Dreyfus Teacher-Scholar Symposium, 2018
The fifth biennial symposium for Camille and Henry Dreyfus Teacher-Scholars was held at the New York Academy of Sciences on October 26, 2018. Recent Teacher-Scholars presented posters of their research and heard scientific talks by four distinguished senior scientists, representing different research areas of chemistry. The speakers were: Zhenan Bao, Stanford University; Sean Decatur, Kenyon College; John Hartwig, University of California, Berkeley; and Timothy Swager, Massachusetts Institute of Technology. In addition, James Anderson of Harvard University spoke about recent innovations in teaching the chemical sciences.
The invited recent Teacher-Scholars each produced a 2-3 minute video about their research and its potential importance, with much of the content aimed at non-scientists. These videos are collected HERE and also organized by category on the Dreyfus home page.
John F. Hartwig, Henry Rapaport Professor of Chemistry, University of California, Berkeley
Accelerating Chemical Synthesis with Catalysis
Chair: Matthew V. Tirrell
Hartwig’s research focuses on the discovery and understanding of new reactions catalyzed by transition metal complexes. Among the many potential applications of his work is catalysis in the areas of renewable chemicals and fuels. He has received many awards, most recently the 2018 Tetrahedron Prize, with Stephen Buchwald of MIT, for developing the “Buchwald-Hartwig animation,” a chemical reaction used for the syntheses of carbon-nitrogen bonds, an important tool widely used in organic chemistry, natural product synthesis, and in the industrial preparation of numerous pharmaceuticals. In 2016 he was the Camille and Henry Dreyfus Lecturer at the University of Basel, and he received a Dreyfus Teacher-Scholar award in 1997.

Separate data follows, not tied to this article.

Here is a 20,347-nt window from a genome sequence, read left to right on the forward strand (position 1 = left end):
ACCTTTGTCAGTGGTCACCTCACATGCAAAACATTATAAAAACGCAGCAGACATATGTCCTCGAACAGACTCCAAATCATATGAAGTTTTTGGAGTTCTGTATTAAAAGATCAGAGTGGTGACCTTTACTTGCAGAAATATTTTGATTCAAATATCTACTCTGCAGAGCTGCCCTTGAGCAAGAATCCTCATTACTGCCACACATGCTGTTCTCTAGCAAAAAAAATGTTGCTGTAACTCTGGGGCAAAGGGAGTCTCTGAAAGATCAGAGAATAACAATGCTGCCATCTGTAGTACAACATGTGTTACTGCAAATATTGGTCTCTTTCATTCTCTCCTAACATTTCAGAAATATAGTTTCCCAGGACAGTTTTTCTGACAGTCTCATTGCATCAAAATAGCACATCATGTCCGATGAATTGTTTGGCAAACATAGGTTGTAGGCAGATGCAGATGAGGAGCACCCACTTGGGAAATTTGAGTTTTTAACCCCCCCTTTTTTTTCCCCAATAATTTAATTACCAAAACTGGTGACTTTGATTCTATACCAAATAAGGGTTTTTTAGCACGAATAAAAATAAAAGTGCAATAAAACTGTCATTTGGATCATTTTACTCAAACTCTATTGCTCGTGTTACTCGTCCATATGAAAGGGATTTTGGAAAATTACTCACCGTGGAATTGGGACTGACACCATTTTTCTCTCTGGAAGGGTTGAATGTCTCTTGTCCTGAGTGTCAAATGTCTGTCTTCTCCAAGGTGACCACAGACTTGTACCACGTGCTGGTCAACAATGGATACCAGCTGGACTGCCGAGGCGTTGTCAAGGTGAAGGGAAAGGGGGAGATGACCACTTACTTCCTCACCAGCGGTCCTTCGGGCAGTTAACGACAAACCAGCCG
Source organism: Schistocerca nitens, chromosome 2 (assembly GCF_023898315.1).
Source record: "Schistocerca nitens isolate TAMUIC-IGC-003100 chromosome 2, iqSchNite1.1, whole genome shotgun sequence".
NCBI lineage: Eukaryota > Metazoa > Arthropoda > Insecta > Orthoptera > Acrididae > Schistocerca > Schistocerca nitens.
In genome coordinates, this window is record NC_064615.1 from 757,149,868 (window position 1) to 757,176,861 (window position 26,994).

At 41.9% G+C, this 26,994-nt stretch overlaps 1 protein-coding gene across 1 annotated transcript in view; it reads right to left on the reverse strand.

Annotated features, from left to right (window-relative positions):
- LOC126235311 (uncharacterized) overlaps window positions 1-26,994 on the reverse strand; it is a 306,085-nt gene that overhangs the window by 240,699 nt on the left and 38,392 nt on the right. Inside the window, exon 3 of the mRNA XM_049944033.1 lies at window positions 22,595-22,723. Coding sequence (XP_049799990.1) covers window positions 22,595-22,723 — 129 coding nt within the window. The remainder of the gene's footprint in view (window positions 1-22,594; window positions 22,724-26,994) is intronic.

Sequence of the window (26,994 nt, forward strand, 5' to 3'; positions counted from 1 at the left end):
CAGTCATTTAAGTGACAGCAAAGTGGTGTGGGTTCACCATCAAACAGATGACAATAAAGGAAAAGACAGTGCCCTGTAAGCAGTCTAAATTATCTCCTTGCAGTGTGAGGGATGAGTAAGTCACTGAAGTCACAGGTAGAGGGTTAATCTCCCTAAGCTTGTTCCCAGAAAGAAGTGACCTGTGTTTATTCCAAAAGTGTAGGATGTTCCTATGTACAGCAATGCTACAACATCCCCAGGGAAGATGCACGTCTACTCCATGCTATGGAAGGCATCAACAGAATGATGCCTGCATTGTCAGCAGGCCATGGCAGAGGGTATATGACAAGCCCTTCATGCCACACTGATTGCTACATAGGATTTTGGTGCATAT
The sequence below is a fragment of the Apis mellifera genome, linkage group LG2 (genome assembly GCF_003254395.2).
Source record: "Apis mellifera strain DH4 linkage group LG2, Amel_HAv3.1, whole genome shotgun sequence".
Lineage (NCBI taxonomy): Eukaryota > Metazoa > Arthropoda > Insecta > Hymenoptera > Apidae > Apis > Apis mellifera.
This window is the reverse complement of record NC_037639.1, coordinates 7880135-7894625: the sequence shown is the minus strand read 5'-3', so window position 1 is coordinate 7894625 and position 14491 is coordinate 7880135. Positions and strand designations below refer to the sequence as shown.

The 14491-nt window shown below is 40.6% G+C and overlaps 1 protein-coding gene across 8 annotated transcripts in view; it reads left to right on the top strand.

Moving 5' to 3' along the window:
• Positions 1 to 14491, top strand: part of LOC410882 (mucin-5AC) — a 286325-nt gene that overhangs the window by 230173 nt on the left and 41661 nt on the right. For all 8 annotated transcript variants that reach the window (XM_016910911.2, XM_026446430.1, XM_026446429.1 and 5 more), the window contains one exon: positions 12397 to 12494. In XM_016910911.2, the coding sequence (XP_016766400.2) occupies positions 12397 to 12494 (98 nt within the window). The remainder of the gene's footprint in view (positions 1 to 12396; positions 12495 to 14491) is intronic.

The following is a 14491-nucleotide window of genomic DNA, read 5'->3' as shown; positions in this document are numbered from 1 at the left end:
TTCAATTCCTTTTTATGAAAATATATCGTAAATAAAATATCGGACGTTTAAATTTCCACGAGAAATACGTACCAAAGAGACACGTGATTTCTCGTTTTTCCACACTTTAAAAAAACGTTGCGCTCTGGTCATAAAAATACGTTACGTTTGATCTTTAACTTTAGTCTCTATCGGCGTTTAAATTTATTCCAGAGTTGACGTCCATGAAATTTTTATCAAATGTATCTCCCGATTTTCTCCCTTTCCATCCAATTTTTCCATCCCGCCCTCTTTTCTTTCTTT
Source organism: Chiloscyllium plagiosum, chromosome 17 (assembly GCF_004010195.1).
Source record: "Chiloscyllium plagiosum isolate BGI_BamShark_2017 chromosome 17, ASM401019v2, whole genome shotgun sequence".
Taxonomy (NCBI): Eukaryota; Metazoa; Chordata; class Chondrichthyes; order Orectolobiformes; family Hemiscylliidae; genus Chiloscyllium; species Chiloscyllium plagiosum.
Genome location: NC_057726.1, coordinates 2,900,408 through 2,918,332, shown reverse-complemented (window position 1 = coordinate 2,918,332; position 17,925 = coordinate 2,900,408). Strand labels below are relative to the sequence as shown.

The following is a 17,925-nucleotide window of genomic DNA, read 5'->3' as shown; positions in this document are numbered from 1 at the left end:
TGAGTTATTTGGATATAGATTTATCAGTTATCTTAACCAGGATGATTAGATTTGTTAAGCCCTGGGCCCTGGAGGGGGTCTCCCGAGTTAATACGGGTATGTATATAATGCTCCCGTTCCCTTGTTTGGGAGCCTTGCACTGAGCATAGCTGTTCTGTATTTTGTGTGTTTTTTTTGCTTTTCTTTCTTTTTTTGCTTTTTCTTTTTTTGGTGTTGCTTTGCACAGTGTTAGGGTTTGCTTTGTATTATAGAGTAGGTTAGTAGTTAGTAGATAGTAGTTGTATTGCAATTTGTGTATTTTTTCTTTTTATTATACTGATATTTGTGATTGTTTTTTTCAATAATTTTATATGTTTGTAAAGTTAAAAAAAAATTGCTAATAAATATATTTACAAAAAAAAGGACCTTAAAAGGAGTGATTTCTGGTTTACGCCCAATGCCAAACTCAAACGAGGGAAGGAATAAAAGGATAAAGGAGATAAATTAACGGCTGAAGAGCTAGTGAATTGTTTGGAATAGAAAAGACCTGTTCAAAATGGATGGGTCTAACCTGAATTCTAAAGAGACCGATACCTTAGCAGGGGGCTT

Zhenan Bao, K.K. Lee Professor of Chemical Engineering, Stanford University
Skin-Inspired Electronic Materials
Chair: Matthew V. Tirrell
Bao is renowned for more than two decades of pioneering work in organic electronic materials, enabling flexible electronic circuits and displays. Bao and her multidisciplinary team have developed skin-inspired organic electronic materials—intrinsically stretchable polymer materials with sensing capabilities that have unprecedented performance or functions in medical devices, energy storage, and environmental applications. She is the founder and faculty director of the Stanford Wearable Electronics Initiate (eWEAR), a co-founder and on the Board of Directors for Silicon Valley start-ups C3 Nano and PyrAmes, and an advising Partner for NewGen Venture Capital. Her many honors include the Applied Polymer Science Award of the American Chemical Society, the Women in Science Award of the L’Oreal Foundation and UNESCO, and election as a Fellow or Member of the American Association for the Advancement of Science, the American Chemical Society, and the National Academy of Engineering.
Sean M. Decatur, President, Kenyon College
Aggregating Proteins and Coupled Vibrations: A Case for the Integration of Biophysical Chemistry, Problem Solving, and the Liberal Arts
Chair: Richard N. Zare